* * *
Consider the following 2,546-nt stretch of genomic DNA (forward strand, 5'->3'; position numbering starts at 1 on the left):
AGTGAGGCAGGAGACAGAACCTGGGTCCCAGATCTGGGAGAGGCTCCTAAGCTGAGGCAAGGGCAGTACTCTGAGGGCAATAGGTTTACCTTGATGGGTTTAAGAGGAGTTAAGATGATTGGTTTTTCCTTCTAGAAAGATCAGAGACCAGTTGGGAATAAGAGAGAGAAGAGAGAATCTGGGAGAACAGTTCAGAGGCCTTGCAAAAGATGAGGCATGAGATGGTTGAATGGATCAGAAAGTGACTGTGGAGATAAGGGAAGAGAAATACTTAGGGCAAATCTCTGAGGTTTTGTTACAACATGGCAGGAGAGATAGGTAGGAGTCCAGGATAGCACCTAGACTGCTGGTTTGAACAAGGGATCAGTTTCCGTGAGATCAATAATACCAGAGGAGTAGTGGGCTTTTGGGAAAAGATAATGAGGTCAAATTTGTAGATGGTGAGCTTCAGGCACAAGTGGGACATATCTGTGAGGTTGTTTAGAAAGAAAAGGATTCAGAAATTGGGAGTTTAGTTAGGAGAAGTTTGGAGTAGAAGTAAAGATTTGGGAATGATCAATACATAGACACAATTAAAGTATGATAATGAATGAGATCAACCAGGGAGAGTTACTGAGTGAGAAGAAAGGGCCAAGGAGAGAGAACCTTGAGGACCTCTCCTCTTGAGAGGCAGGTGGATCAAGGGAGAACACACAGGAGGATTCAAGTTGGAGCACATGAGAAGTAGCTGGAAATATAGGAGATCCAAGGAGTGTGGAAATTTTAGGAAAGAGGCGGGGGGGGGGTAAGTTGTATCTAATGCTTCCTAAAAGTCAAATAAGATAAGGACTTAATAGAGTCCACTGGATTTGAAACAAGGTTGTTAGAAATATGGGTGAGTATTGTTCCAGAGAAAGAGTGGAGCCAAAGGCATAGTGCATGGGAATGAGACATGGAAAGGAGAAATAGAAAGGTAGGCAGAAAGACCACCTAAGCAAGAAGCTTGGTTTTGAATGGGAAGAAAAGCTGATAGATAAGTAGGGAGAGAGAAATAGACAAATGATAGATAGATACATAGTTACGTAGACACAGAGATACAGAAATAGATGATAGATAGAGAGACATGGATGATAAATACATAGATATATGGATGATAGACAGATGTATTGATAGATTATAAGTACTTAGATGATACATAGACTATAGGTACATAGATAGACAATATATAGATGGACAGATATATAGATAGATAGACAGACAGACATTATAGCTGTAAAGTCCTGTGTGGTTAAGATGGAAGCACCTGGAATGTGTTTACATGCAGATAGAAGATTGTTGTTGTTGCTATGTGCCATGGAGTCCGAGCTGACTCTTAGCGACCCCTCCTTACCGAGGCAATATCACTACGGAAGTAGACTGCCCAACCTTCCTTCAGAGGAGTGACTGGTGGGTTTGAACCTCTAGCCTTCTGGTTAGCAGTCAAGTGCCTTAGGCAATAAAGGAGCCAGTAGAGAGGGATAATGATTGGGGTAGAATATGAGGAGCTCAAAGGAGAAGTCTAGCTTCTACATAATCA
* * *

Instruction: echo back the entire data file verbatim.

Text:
Consider the following 2,546-nt stretch of genomic DNA (forward strand, 5'->3'; position numbering starts at 1 on the left):
AGTGAGGCAGGAGACAGAACCTGGGTCCCAGATCTGGGAGAGGCTCCTAAGCTGAGGCAAGGGCAGTACTCTGAGGGCAATAGGTTTACCTTGATGGGTTTAAGAGGAGTTAAGATGATTGGTTTTTCCTTCTAGAAAGATCAGAGACCAGTTGGGAATAAGAGAGAGAAGAGAGAATCTGGGAGAACAGTTCAGAGGCCTTGCAAAAGATGAGGCATGAGATGGTTGAATGGATCAGAAAGTGACTGTGGAGATAAGGGAAGAGAAATACTTAGGGCAAATCTCTGAGGTTTTGTTACAACATGGCAGGAGAGATAGGTAGGAGTCCAGGATAGCACCTAGACTGCTGGTTTGAACAAGGGATCAGTTTCCGTGAGATCAATAATACCAGAGGAGTAGTGGGCTTTTGGGAAAAGATAATGAGGTCAAATTTGTAGATGGTGAGCTTCAGGCACAAGTGGGACATATCTGTGAGGTTGTTTAGAAAGAAAAGGATTCAGAAATTGGGAGTTTAGTTAGGAGAAGTTTGGAGTAGAAGTAAAGATTTGGGAATGATCAATACATAGACACAATTAAAGTATGATAATGAATGAGATCAACCAGGGAGAGTTACTGAGTGAGAAGAAAGGGCCAAGGAGAGAGAACCTTGAGGACCTCTCCTCTTGAGAGGCAGGTGGATCAAGGGAGAACACACAGGAGGATTCAAGTTGGAGCACATGAGAAGTAGCTGGAAATATAGGAGATCCAAGGAGTGTGGAAATTTTAGGAAAGAGGCGGGGGGGGGGTAAGTTGTATCTAATGCTTCCTAAAAGTCAAATAAGATAAGGACTTAATAGAGTCCACTGGATTTGAAACAAGGTTGTTAGAAATATGGGTGAGTATTGTTCCAGAGAAAGAGTGGAGCCAAAGGCATAGTGCATGGGAATGAGACATGGAAAGGAGAAATAGAAAGGTAGGCAGAAAGACCACCTAAGCAAGAAGCTTGGTTTTGAATGGGAAGAAAAGCTGATAGATAAGTAGGGAGAGAGAAATAGACAAATGATAGATAGATACATAGTTACGTAGACACAGAGATACAGAAATAGATGATAGATAGAGAGACATGGATGATAAATACATAGATATATGGATGATAGACAGATGTATTGATAGATTATAAGTACTTAGATGATACATAGACTATAGGTACATAGATAGACAATATATAGATGGACAGATATATAGATAGATAGACAGACAGACATTATAGCTGTAAAGTCCTGTGTGGTTAAGATGGAAGCACCTGGAATGTGTTTACATGCAGATAGAAGATTGTTGTTGTTGCTATGTGCCATGGAGTCCGAGCTGACTCTTAGCGACCCCTCCTTACCGAGGCAATATCACTACGGAAGTAGACTGCCCAACCTTCCTTCAGAGGAGTGACTGGTGGGTTTGAACCTCTAGCCTTCTGGTTAGCAGTCAAGTGCCTTAGGCAATAAAGGAGCCAGTAGAGAGGGATAATGATTGGGGTAGAATATGAGGAGCTCAAAGGAGAAGTCTAGCTTCTACATAATCA